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The central government plans to work on policies meant to support the research of leading experts in China, a senior official has said.
Li Yuanchao, head of the Organization Department of the Communist Party of China Central Committee, said a program meant to enroll more than 10,000 researchers will soon be introduced.
Li said China is not home to enough "innovative" researchers, a lack that prevents the country from having a highly skilled workforce.
He made the remarks at the 2012 Recruitment Program of the Global Experts Taihu Lake Summit, which was held in Wuxi, Jiangsu province, from Saturday to Sunday.
The program is primarily meant to support the research of domestic experts, previous reports have said, adding that it has been approved by the central government.
The new program follows in the footsteps of the ambitious Thousand Talents Program, which was introduced by the central government in 2008 and aims to mine the talent of overseas experts, especially Chinese scholars who are working abroad.
The Thousand Talents Program is to last up to 10 years and is designed to encourage overseas experts to play a leading role in China's attempts to achieve innovation in laboratory work, high-tech industries, national programs of importance and financial institutes.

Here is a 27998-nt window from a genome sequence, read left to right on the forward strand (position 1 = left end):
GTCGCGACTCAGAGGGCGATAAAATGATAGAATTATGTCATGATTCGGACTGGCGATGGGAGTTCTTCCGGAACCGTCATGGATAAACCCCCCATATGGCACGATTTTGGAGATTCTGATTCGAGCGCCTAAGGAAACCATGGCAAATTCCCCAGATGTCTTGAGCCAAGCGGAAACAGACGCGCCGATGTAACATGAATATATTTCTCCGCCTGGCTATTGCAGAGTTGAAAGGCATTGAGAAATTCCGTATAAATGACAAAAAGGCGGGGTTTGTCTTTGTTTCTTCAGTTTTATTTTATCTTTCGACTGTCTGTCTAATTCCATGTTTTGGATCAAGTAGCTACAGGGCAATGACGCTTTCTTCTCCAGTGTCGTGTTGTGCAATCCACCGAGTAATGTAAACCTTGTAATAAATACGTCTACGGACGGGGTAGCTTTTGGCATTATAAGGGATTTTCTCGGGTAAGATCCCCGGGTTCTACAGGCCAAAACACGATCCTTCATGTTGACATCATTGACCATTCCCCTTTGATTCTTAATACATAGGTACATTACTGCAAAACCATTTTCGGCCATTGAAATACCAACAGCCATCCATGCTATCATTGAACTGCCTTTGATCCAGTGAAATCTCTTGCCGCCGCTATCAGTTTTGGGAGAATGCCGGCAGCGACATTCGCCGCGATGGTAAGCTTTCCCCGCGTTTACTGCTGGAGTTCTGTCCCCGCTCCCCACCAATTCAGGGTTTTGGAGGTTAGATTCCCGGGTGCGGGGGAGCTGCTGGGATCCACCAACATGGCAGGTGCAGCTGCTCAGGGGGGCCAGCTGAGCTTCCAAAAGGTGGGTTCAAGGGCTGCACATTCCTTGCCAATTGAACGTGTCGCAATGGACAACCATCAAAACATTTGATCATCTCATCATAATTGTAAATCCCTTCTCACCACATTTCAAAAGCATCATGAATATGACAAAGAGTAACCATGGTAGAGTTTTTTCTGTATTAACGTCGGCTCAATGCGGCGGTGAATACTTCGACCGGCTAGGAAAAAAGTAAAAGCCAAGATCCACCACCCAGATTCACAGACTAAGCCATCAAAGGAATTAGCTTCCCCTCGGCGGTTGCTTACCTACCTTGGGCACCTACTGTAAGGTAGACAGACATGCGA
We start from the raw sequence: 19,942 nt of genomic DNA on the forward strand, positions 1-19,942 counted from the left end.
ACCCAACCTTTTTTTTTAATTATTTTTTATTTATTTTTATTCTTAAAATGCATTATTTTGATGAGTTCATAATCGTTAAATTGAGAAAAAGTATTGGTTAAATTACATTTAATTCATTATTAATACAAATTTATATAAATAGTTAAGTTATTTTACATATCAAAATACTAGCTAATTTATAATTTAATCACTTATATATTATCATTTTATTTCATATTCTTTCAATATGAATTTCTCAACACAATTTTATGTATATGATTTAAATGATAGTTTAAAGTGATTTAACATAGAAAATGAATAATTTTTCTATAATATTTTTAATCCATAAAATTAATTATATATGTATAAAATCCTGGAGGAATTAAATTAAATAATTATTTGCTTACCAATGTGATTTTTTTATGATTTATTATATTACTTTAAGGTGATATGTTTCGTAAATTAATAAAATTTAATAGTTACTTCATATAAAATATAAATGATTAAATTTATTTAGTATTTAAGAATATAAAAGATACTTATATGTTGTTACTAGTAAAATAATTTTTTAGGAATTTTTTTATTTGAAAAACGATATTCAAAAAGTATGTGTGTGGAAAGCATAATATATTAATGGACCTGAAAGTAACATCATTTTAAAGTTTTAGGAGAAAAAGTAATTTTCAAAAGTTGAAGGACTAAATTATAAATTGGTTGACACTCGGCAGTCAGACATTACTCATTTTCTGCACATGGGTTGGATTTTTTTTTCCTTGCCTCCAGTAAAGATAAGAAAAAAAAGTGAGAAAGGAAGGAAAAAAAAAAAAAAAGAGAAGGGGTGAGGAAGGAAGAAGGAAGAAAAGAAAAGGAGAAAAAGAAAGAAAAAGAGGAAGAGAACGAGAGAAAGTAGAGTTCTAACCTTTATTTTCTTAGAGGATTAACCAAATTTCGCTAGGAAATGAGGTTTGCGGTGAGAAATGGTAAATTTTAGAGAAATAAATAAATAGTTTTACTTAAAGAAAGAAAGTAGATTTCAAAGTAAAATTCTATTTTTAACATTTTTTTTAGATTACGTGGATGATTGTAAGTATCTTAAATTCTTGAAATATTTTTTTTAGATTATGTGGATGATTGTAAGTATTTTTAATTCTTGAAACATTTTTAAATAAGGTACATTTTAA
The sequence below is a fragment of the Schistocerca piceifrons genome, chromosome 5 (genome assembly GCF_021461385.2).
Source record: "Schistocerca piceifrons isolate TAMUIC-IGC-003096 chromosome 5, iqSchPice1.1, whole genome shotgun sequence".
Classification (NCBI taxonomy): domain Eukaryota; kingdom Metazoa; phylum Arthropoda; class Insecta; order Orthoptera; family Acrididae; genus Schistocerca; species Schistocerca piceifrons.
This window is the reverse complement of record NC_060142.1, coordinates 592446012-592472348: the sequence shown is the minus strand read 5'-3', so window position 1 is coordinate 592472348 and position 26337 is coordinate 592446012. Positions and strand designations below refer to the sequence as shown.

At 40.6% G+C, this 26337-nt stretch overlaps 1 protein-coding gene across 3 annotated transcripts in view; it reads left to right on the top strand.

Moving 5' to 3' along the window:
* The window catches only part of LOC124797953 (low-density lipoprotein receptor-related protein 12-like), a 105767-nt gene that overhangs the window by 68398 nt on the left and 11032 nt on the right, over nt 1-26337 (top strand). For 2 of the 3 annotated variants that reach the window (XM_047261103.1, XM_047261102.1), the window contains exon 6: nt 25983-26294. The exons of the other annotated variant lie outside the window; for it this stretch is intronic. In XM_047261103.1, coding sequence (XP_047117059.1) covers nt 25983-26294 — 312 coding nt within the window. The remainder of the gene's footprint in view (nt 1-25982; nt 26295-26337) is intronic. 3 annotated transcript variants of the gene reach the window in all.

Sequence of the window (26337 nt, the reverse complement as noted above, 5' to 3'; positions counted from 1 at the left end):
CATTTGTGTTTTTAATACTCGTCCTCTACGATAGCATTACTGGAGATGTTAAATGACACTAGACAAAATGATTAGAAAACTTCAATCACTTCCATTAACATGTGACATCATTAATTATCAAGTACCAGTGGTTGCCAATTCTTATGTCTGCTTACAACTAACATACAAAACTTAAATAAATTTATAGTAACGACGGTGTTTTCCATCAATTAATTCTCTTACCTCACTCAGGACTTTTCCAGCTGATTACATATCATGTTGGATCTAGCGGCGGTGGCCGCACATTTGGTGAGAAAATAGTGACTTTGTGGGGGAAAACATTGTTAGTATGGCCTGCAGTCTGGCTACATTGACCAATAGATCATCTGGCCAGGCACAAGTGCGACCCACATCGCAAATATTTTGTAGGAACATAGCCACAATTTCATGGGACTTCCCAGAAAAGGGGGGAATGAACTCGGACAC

Since 2008, it has enrolled 2,793 leading scientists and professionals globally, including 846 who are in engineering and materials science, 618 in life sciences and biomedicine and 518 in information technology.
More than 600 of the experts and professors who were recruited by the program participated in the summit.
The program gives experts favorable treatment under taxation, insurance, housing, children and spousal settlement and research policies. In addition to money for scientific research, consisting of from 1 million yuan ($157,000) to 3 million yuan, the young experts recruited by the Thousand Talents Program have received allowances of up to 500,000 yuan.
Luo Zhijun, Party chief of Jiangsu, said the province has spent 6 billion yuan to attract more than 6,700 experts, among whom about 200 were recruited through the Thousand Talent Program.
But Carter Tseng, a Chinese-American scientist and founder of Microtek, a maker of image scanners, said the mainland's investment in scientific research has not been sufficient compared with what some regions and countries have put into that activity.
"Some developed countries allocate 3.5 percent of their GDP to scientific research, but the mainland has only put 2 percent into it," Tseng said.
"Successful scientific companies in Silicon Valley generally invest at least 10 percent of their revenues in research, and companies in Taiwan's Hsinchu Science Park invest an average of 6 percent. Mainland companies are being left far behind."
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